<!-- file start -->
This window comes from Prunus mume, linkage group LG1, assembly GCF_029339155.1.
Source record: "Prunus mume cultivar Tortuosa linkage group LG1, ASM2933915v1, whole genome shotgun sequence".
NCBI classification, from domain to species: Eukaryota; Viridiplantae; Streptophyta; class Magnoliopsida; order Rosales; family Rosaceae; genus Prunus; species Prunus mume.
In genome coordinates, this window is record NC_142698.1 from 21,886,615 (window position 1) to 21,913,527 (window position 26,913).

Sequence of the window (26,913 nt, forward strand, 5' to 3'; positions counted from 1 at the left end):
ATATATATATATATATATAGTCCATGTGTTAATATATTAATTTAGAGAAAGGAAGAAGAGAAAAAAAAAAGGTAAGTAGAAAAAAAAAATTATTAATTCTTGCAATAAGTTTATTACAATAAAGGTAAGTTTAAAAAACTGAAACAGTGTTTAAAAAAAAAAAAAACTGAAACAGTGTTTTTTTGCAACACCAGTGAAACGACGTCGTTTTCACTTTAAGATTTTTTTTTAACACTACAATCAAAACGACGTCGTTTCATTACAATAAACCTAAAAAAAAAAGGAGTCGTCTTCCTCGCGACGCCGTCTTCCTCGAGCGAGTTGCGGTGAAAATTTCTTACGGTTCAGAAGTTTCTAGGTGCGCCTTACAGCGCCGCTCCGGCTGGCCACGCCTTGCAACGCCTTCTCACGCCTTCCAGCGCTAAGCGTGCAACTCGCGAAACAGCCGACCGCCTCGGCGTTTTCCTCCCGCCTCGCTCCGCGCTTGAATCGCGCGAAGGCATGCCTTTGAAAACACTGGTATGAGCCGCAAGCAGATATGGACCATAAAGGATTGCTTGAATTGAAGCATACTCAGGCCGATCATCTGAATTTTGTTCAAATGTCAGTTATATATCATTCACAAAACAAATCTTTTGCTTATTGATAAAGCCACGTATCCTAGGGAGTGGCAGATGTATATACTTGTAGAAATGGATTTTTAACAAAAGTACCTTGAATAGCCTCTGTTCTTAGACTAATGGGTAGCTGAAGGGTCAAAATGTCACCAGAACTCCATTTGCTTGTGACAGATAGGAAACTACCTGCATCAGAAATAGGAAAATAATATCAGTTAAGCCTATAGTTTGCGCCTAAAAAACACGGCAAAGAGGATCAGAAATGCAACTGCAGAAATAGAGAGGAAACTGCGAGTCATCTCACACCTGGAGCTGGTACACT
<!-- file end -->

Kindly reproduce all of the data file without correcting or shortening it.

This window comes from Prunus mume, linkage group LG1, assembly GCF_029339155.1.
Source record: "Prunus mume cultivar Tortuosa linkage group LG1, ASM2933915v1, whole genome shotgun sequence".
NCBI classification, from domain to species: Eukaryota; Viridiplantae; Streptophyta; class Magnoliopsida; order Rosales; family Rosaceae; genus Prunus; species Prunus mume.
In genome coordinates, this window is record NC_142698.1 from 21,886,615 (window position 1) to 21,913,527 (window position 26,913).

Sequence of the window (26,913 nt, forward strand, 5' to 3'; positions counted from 1 at the left end):
ATATATATATATATATATAGTCCATGTGTTAATATATTAATTTAGAGAAAGGAAGAAGAGAAAAAAAAAAGGTAAGTAGAAAAAAAAAATTATTAATTCTTGCAATAAGTTTATTACAATAAAGGTAAGTTTAAAAAACTGAAACAGTGTTTAAAAAAAAAAAAAACTGAAACAGTGTTTTTTTGCAACACCAGTGAAACGACGTCGTTTTCACTTTAAGATTTTTTTTTAACACTACAATCAAAACGACGTCGTTTCATTACAATAAACCTAAAAAAAAAAGGAGTCGTCTTCCTCGCGACGCCGTCTTCCTCGAGCGAGTTGCGGTGAAAATTTCTTACGGTTCAGAAGTTTCTAGGTGCGCCTTACAGCGCCGCTCCGGCTGGCCACGCCTTGCAACGCCTTCTCACGCCTTCCAGCGCTAAGCGTGCAACTCGCGAAACAGCCGACCGCCTCGGCGTTTTCCTCCCGCCTCGCTCCGCGCTTGAATCGCGCGAAGGCATGCCTTTGAAAACACTGGTATGAGCCGCAAGCAGATATGGACCATAAAGGATTGCTTGAATTGAAGCATACTCAGGCCGATCATCTGAATTTTGTTCAAATGTCAGTTATATATCATTCACAAAACAAATCTTTTGCTTATTGATAAAGCCACGTATCCTAGGGAGTGGCAGATGTATATACTTGTAGAAATGGATTTTTAACAAAAGTACCTTGAATAGCCTCTGTTCTTAGACTAATGGGTAGCTGAAGGGTCAAAATGTCACCAGAACTCCATTTGCTTGTGACAGATAGGAAACTACCTGCATCAGAAATAGGAAAATAATATCAGTTAAGCCTATAGTTTGCGCCTAAAAAACACGGCAAAGAGGATCAGAAATGCAACTGCAGAAATAGAGAGGAAACTGCGAGTCATCTCACACCTGGAGCTGGTACACT